Scientists Find New Tool in Fight Against Diabetes

How best to avoid the scourge of type 2 diabetes in the Black community.

A new study out of Johns Hopkins University finds that African-Americans tend to have lower potassium levels than their white counterparts. While this may not seem very exciting, researchers say this potassium deficiency may go a long way toward explaining why Blacks also tend to be diagnosed with type 2 diabetes more often than whites. It could also be an amazing step toward understanding how to easily eradicate the scourge of diabetes in the Black community—potassium supplements.

Scientists and other medical professionals have known for years that potassium deficiency is a risk factor for diabetes, but until now they didn’t know there may be a correlation between low potassium in Blacks and their tendency to have type 2 diabetes at higher rates than whites. Nearly 10 percent of Americans now have type 2 diabetes, and Blacks are afflicted with it twice as often as whites.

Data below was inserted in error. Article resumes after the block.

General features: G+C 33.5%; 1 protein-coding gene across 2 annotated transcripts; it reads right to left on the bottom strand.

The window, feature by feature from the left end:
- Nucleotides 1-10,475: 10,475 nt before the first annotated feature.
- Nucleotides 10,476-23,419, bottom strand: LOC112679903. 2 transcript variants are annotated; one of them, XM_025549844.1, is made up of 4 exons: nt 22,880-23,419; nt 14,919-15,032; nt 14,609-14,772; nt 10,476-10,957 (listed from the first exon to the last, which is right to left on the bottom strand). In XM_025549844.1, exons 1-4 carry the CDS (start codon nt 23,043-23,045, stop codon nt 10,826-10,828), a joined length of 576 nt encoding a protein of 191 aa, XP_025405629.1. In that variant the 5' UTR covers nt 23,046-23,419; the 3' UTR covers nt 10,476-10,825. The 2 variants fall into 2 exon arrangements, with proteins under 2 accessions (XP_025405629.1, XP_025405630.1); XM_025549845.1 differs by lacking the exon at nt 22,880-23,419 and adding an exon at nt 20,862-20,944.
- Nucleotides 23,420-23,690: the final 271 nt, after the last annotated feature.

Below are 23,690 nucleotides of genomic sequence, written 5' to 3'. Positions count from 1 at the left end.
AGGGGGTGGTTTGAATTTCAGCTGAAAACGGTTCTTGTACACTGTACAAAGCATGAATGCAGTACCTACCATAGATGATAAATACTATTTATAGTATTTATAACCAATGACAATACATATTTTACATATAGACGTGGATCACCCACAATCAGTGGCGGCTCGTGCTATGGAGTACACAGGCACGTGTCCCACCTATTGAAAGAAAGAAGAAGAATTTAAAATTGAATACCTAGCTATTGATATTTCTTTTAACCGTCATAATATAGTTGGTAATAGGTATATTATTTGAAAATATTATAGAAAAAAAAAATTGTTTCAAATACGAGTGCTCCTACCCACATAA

But while researchers are excited by their findings, they note that the information is in no way a sure sign of a cure.

"This research doesn't mean people should run out and start taking potassium supplements," said Hsin-Chieh Yeh, an assistant professor of medicine at the Johns Hopkins University School of Medicine. Yeh added that there needs to be definitive clinical trials in order to ascertain whether supplements could help prevent diabetes.

The problem is that, besides low potassium, contributing factors to the development of type 2 diabetes are also prevalent in the Black community, including low socioeconomic status, poor diet, obesity and general poor health. With Blacks faced with increased levels of all those problems, attempting to suggest that potassium supplements can be a panacea is dangerous if not outright wrong.

In other words, while supplements aren’t necessarily a bad thing to consider in your fight against the onset of diabetes, it’s probably more wise to exercise and watch what you eat.